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OpinionCommentary

Mourning war heroes

A man says a prayer during the Memorial

A man says a prayer during the Memorial Day services at Calverton National Cemetery. Credit: Joseph D. Sullivan

But it’s Tommy this, an’ Tommy that, and “Chuck him out, the brute!

But he’s “Hero of ’is county” when the guns begin to shoot

— Rudyard Kipling

Carl Terpak was a war hero who earned three purple hearts and is buried in Arlington Cemetery. He was raised in a good home in upstate New York. A devout Catholic, he neither smoked nor drank before he entered the Marine Corps at age 18. During training, he proved himself a superb Marine who was anxious to fight for his country. He was soon given this opportunity. It came during the Tet Offensive.

Shortly after his arrival in Vietnam, his company was ordered to relief a company of the 9th Marine Regiment then heavily engaged with a large enemy force along the Demilitarized Zone. Many in Terpak’s unit were killed, and he was detailed the next morning to retrieve the corpses of his comrades. Most had been horribly mutilated — some with their sex organs amputated and crudely stuffed into their mouths. After that, he and his M-60 machine gun became a killing machine.

Terpak was introduced to marijuana and alcohol after his first encounter with the enemy. His first use of heavier drugs came 50 years ago, on Memorial Day of 1968 when his arm was almost taken off by an enemy grenade. A corpsman injected him with morphine, and he was transferred to a hospital ship. Within a month, he was back in a combat zone.

When he was discharged from the Marines, Terpak was an addict in physical and mental pain from his wounds and the trauma of battle. When he hit the streets, he tried to obliterate his experiences with alcohol, heroin and methamphetamines. When I met him, he was in federal prison for trafficking in narcotics. He used more than he sold.

When the Vietnam War was over, half of the veterans with a diagnosis similar to Terpak’s had been arrested — mostly for co-occurring drug related crimes. Many suffered from undiagnosed and untreated combat-related PTSD, and tragically, many were issued “less-than-honorable discharges” from the service. These discharges, called “Bad Paper,” came after little or no due process and carried the stigma of criminal conviction and dishonor. The discharges contributed to homelessness, substance abuse and suicide.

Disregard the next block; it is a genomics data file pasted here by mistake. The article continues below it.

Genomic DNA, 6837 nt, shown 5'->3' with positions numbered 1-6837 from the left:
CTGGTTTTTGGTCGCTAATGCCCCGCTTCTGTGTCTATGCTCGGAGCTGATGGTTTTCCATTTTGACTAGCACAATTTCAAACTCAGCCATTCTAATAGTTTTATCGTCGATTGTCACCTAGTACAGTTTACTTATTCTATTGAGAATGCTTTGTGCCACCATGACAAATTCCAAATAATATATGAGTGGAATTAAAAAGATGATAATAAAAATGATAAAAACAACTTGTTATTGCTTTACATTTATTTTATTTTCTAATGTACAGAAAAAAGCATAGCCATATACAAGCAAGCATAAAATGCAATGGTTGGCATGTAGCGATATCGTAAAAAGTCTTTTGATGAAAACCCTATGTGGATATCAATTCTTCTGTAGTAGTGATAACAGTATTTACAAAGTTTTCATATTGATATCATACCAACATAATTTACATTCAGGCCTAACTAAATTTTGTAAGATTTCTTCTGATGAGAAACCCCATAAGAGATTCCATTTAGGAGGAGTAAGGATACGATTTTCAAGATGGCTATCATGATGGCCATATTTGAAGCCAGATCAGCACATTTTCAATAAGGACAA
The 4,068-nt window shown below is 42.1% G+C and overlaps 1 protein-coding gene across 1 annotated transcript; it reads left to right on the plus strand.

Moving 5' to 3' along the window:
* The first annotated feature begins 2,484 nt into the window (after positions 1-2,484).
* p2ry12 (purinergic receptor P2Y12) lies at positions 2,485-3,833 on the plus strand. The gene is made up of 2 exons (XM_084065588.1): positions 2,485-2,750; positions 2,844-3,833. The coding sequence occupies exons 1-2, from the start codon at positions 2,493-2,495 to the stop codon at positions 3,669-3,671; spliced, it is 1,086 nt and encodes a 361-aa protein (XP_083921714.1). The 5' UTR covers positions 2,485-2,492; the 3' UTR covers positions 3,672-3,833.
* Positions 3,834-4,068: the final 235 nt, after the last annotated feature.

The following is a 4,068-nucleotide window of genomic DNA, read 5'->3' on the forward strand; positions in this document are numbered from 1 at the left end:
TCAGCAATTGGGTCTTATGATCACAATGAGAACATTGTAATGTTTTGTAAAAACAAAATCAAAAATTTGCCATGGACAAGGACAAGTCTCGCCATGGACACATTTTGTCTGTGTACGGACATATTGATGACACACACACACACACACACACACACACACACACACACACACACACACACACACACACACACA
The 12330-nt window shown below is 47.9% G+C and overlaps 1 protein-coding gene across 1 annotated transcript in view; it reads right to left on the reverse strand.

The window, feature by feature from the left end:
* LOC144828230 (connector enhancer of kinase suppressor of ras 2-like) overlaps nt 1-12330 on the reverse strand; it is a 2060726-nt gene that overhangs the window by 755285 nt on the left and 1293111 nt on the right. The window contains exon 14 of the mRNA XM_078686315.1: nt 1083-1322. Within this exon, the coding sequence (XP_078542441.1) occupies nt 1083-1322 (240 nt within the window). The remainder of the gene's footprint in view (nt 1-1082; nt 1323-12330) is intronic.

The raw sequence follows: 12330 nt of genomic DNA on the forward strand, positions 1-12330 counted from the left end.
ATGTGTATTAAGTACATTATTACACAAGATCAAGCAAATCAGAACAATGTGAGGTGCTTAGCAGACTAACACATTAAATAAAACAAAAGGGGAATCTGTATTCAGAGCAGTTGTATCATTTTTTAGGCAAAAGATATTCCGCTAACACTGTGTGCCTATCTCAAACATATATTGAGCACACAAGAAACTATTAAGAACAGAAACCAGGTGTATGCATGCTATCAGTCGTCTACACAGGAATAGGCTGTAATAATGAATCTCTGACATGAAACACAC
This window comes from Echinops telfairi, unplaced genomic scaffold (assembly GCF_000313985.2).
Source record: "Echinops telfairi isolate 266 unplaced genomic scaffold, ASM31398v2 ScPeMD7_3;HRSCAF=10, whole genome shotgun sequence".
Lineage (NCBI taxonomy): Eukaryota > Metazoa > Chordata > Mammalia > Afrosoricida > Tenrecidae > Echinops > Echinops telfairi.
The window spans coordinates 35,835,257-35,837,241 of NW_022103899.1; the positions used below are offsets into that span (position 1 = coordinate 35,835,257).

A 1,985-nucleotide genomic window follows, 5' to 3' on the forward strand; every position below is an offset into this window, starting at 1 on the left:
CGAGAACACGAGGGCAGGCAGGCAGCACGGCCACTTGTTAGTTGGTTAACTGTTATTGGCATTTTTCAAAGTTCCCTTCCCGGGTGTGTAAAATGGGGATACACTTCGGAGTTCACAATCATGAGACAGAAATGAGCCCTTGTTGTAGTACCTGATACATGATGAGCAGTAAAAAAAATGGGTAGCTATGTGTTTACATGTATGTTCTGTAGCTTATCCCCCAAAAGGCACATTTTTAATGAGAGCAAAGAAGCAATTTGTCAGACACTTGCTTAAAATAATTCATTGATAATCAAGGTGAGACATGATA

It seems to be an endless story. Many of those who spoil for war, never fought in one. Our government seems to be able to find funding for more and better weapons, but not so much when it comes to taking care of our veterans. According to a recent report, more than 300,000 veterans may have died while waiting for health care. Twice that number are still waiting and that is not counting the needed care for those veterans suffering from mental disorders — many imprisoned for minor offenses and in need of treatment.

We must be reminded that more combat troops have served and are serving in the Iraq and Afghanistan wars than served in Vietnam. The latest statistics show that an estimated 1 in 5 veterans returning from those wars suffers from PTSD and to date more than 25,000 combat soldiers were discharged from the Army for misconduct related to PTSD or traumatic brain injury. Every day, 20 veterans commit suicide.

On this Memorial Day, we mourn our dead heroes, but it is also important to remember the responsibility we owe to veterans like Carl Terpak. They were not killed in battle, but died a different kind of death as the result of war.

Sol Wachtler, a former chief judge of New York State who was an Army sergeant during the Korean War, is a distinguished adjunct professor at Touro Law School.

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